Eight years later it looks like this…

That sounds fine and I’ll admit that it looks a bit ramshackle, but bear in mind that we’re looking at a farm and garden tool that I made out of $25 worth of crap lumber from Home Depot and when I wasn’t using it to haul sandbags and lumber, it was parked under a tree for eight years.

No matter how much I loaded the thing down, those tenons held tight.

The pins holding the tenons in place are known as “drawbore” pins, which means the holes are slightly offset and the pin is being yanked in two different directions, preventing it or the joint being held from moving.

This is one of the only two nails in the piece.  I didn’t need them. Not sure why I bothered to use them. It’s just that I was new at the drawbore tenon and didn’t really trust myself yet.

Cutting a mortise

These days, a lucky woodworker with a decent machine cuts these with a mortising machine, which is a hollow square chisel that is dragged through the wood by an augur running through the hollow center. Most of the time these days, I remove the waste from the hole using a drill and then square the hole with a chisel.
We’ll be doing this chopping it out with just a chisel.  Handily, this is the exact chisel my grandpa used to teach me how to do this thirty-odd years ago.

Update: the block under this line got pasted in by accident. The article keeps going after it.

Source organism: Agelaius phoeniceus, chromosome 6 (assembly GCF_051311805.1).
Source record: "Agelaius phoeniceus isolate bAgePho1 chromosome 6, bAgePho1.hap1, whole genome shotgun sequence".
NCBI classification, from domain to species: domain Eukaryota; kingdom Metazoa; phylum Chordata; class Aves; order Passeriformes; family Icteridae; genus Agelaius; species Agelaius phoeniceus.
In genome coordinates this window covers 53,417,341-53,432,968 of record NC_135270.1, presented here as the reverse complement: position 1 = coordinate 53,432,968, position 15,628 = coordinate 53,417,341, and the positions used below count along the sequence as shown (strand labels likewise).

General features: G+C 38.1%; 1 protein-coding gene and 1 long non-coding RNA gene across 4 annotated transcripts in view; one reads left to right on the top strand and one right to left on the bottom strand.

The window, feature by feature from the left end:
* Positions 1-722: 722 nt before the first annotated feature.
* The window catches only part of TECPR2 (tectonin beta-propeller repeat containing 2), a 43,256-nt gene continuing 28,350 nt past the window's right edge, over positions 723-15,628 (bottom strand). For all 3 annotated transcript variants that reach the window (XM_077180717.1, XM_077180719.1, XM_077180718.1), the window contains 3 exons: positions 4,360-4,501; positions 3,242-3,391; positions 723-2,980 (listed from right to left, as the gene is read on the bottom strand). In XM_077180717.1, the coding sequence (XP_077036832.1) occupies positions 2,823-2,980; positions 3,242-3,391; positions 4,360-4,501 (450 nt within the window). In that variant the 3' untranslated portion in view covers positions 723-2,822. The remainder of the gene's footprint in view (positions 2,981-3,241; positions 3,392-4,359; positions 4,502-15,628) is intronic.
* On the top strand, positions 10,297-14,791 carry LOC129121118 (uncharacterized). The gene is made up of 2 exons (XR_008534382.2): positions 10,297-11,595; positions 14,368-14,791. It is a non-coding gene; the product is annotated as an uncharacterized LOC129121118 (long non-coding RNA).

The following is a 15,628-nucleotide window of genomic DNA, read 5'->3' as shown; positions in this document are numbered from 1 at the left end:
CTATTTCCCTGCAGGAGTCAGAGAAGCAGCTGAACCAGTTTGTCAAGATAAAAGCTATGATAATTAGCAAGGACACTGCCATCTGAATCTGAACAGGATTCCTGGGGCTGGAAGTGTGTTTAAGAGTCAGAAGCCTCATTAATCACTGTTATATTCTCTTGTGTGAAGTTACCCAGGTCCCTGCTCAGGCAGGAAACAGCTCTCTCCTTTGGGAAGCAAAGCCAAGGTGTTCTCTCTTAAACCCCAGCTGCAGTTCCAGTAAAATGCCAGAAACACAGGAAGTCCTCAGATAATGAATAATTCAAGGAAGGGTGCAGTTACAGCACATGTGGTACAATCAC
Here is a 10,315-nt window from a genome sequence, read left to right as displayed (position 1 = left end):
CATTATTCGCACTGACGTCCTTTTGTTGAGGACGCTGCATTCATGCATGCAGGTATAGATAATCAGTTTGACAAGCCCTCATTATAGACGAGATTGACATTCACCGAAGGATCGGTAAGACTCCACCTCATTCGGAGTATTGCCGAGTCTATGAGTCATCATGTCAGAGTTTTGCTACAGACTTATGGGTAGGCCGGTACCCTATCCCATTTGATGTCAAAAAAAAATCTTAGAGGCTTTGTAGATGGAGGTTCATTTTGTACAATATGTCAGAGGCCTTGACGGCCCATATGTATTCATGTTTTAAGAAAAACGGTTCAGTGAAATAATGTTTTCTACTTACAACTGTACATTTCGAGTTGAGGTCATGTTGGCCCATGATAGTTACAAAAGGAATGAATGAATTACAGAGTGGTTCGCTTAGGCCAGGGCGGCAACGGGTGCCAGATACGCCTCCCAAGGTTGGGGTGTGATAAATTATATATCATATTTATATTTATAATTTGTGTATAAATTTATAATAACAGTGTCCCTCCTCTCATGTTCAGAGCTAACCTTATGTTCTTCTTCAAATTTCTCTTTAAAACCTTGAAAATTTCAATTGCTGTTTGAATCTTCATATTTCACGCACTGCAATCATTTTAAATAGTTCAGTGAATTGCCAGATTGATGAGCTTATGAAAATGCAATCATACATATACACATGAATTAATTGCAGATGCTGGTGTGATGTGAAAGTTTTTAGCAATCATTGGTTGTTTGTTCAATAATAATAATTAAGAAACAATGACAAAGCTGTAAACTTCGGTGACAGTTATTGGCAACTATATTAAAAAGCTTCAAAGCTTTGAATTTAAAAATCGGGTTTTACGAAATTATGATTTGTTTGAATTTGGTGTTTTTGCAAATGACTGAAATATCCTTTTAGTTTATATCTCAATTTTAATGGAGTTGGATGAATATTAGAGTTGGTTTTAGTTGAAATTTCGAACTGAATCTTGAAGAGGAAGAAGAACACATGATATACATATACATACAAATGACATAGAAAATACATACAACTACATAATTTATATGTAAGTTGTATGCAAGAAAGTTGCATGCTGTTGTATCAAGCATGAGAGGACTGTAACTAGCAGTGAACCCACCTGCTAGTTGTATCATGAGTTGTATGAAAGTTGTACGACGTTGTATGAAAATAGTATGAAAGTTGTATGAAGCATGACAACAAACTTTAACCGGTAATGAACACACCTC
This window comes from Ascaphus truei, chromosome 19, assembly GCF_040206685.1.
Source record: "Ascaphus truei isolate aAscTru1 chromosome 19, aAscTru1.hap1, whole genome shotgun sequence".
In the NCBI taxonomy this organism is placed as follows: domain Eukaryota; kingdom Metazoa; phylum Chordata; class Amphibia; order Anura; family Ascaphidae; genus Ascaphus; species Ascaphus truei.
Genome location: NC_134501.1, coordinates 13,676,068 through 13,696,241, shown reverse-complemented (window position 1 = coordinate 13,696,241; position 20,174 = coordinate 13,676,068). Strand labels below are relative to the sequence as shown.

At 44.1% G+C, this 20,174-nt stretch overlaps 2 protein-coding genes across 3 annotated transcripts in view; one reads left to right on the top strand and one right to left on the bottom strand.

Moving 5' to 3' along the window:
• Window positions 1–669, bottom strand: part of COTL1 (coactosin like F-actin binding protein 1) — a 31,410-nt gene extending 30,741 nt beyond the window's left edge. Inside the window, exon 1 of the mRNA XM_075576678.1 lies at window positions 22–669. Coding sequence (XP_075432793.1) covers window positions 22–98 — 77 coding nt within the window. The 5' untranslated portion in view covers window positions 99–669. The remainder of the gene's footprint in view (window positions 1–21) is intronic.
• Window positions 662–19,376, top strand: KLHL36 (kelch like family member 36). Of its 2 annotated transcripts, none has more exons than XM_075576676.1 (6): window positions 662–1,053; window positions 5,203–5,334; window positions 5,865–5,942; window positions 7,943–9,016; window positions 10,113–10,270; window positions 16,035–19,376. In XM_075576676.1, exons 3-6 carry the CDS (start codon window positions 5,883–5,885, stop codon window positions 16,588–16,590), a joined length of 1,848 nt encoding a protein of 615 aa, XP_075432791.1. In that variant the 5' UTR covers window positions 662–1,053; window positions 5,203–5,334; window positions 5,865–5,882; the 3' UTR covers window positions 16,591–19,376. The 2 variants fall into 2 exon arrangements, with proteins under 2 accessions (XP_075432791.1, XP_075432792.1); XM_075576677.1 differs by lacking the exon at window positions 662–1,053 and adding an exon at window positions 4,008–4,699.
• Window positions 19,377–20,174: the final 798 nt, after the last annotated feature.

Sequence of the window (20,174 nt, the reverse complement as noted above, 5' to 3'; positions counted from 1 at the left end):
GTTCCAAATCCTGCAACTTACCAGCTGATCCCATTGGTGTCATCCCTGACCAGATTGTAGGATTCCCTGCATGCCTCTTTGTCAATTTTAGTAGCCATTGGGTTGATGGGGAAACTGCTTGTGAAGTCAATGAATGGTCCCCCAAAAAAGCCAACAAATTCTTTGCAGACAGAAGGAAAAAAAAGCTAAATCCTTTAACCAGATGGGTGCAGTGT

I really need to make a new leather washer for that chisel handle.
Draw your square with a knife or a mortising gauge and make a series of small lateral cuts… 

Then, go in at a slight angle and remove the waste between each lateral cut, working with a nice, sharp chisel and working slowly to keep your edges square.

Rinse and repeat, working as deep into the wood as you need to go. Not all tenons need be through-tenons and there are a dozen or so ways to stop them short and lock them in using wedges if you’re not up to the drawbore technique.

Not all tenons are shouldered, which is what the parts of the timber on the sides of the tenon in the illustration above would be called. The mortises in the embroidery frame pictured below are the same size as the tenon pieces and are kept in place by the pegs in the frame and the tension of the embroidery. We’ll see more of it when we pull thread with the Worshipful Company of Broderers.
I brought up the frame because it handily illustrates how everything made of wood in the 16th century at some point passed under the tools of the guilds of joiners and carpenters. Every embroidery frame, every box, every building. So this is going to be a big one…
Want to learn more about Drawbore Joinery?
Read this article at WK Fine Tools by cabinetmaker and Popular Woodworking contributing editor Christopher Schwarz:
Peter Follansbee deals extensively with the mechanics of the drawbore in his book “Make a Joint Stool from a Tree” published by Lost Art Press.
~ Scott


  1. Greetings! Thanks again for sharing the fruit of your quest with your readers. You make me want to do more!

    Here is the source of the stool I brought to WMRF-13 and you saw in the Kill it with Fire part 5 where the Corgi was paying attention…

    Mine is uncarved but used everyday as I put on/take off my boots. Using no nails and only two pegs it easily fit inside my suitcase for the trip from Indiana. It gave me the “best seat (anywhere) in the house.”